Why would King Uzziah think he could do the priest's job?
The immediate answer from the text is pride: "when he was strong, he grew proud". So why would pride lead Uzziah to think he needs no priestly intermediary?
There is precedent for this of course, although Saul's sin was less brash:
8 He waited seven days, the time appointed by Samuel. But Samuel did not come to Gilgal, and the people were scattering from him. 9 So Saul said, “Bring the burnt offering here to me, and the peace offerings.” And he offered the burnt offering. 10 As soon as he had finished offering the burnt offering, behold, Samuel came. And Saul went out to meet him and greet him. 11 Samuel said, “What have you done?” And Saul said, “When I saw that the people were scattering from me, and that you did not come within the days appointed, and that the Philistines had mustered at Michmash, 12 I said, ‘Now the Philistines will come down against me at Gilgal, and I have not sought the favor of the Lord.’ So I forced myself, and offered the burnt offering.” 13 And Samuel said to Saul, “You have done foolishly. You have not kept the command of the Lord your God, with which he commanded you. For then the Lord would have established your kingdom over Israel forever. 14 But now your kingdom shall not continue. The Lord has sought out a man after his own heart, and the Lord has commanded him to be prince over his people, because you have not kept what the Lord commanded you.” ESV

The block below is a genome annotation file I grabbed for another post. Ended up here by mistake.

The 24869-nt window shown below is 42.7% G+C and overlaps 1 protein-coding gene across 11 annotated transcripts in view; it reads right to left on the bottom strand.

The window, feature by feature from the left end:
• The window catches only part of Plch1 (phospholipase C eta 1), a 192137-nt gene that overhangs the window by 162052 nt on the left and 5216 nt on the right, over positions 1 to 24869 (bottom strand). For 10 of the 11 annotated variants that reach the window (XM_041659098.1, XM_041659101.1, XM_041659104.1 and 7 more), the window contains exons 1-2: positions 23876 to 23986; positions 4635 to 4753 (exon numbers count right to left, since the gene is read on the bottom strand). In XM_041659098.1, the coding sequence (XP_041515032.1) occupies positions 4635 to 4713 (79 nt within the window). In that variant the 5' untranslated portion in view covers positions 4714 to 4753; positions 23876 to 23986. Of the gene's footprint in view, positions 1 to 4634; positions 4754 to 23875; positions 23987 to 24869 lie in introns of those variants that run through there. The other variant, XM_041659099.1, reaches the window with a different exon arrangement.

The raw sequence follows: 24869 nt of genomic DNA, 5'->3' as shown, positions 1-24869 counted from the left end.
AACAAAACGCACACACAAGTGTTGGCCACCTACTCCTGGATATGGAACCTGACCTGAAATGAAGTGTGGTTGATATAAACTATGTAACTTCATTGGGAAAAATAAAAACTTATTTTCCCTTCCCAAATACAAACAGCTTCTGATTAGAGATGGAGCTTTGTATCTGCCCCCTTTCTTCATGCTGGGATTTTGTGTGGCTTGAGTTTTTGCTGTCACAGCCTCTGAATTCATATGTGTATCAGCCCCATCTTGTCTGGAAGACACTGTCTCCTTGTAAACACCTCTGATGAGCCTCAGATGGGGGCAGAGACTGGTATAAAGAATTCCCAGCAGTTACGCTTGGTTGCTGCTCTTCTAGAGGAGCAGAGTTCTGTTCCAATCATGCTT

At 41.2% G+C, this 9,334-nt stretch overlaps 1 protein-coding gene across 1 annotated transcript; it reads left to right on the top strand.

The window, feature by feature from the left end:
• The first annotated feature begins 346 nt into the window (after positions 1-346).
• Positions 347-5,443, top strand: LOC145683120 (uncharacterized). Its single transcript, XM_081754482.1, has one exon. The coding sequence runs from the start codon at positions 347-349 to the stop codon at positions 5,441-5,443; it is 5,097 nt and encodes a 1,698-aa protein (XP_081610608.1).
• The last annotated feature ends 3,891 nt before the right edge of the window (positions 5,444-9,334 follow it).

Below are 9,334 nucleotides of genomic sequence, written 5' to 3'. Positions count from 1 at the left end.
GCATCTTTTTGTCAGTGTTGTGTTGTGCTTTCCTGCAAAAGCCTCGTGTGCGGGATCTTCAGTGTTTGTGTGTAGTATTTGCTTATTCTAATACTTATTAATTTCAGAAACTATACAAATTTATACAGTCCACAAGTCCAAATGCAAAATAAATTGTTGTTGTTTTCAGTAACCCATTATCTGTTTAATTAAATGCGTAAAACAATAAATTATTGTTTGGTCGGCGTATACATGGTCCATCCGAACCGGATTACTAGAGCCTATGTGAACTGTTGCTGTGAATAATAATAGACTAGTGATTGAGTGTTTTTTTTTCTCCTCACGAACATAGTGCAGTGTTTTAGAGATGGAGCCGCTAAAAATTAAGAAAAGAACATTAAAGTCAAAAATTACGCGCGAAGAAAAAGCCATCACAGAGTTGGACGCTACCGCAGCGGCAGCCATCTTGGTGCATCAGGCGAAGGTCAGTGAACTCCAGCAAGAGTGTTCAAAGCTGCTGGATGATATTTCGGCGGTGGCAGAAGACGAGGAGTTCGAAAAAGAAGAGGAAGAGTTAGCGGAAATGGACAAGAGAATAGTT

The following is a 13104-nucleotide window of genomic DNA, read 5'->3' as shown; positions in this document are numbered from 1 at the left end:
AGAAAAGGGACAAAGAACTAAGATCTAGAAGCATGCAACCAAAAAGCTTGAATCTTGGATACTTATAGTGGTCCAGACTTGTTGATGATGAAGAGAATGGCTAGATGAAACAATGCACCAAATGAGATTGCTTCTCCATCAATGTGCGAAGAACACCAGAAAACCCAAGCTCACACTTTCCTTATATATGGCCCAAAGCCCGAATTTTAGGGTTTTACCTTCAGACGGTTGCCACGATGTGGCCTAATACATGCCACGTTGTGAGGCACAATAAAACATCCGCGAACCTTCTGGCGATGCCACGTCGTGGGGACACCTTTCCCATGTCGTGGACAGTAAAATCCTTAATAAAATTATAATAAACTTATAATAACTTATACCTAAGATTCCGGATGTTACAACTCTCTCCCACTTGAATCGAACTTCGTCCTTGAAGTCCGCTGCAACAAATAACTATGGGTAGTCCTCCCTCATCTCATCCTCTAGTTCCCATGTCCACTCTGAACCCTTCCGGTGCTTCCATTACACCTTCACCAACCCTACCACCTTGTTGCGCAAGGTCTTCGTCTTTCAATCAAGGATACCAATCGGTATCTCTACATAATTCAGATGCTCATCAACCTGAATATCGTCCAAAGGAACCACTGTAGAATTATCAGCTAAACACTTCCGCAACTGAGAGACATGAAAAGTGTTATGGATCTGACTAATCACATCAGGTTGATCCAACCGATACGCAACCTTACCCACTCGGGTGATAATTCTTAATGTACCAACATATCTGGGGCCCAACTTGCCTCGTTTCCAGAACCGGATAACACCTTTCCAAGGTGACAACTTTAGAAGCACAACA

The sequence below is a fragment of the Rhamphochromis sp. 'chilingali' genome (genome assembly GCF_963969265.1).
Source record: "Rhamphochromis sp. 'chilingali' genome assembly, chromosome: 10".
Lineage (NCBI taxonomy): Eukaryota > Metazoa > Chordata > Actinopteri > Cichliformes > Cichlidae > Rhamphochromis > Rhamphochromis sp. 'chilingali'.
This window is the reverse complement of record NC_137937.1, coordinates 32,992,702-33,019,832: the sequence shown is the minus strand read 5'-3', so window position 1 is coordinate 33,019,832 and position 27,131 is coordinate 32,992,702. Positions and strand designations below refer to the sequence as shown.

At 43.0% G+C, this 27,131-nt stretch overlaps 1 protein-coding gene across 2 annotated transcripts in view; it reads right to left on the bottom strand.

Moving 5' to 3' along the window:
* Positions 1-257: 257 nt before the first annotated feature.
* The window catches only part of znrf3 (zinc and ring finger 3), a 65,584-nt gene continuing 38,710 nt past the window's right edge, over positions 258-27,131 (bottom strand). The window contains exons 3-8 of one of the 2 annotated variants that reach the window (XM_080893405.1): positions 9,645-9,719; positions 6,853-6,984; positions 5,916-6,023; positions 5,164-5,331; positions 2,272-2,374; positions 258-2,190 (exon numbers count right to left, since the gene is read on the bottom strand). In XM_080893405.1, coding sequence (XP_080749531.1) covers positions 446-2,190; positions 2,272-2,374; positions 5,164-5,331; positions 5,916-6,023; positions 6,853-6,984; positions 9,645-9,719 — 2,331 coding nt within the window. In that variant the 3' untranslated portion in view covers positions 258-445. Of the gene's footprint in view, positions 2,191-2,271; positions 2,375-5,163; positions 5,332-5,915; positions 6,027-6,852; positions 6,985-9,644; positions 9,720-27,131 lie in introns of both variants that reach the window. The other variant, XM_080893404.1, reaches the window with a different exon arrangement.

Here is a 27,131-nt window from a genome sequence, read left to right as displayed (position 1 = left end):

Uzziah probably thought of himself more as a "David" than a "Saul", because of his success against the Philistines, and wide-ranging civil and military success:
The Ammonites paid tribute to Uzziah, and his fame spread even to the border of Egypt, for he became very strong. 9 Moreover, Uzziah built towers in Jerusalem at the Corner Gate and at the Valley Gate and at the Angle, and fortified them. 10 And he built towers in the wilderness and cut out many cisterns, for he had large herds, both in the Shephelah and in the plain, and he had farmers and vinedressers in the hills and in the fertile lands, for he loved the soil. 11 Moreover, Uzziah had an army of soldiers, fit for war, in divisions according to the numbers in the muster made by Jeiel the secretary and Maaseiah the officer, under the direction of Hananiah, one of the king's commanders. 12 The whole number of the heads of fathers' houses of mighty men of valor was 2,600. 13 Under their command was an army of 307,500, who could make war with mighty power, to help the king against the enemy. ESV
As David seemed somewhat immune from the usual rules separating priestly roles, Uzziah's pride would have made him think he had earned the same privilege and had nothing to fear.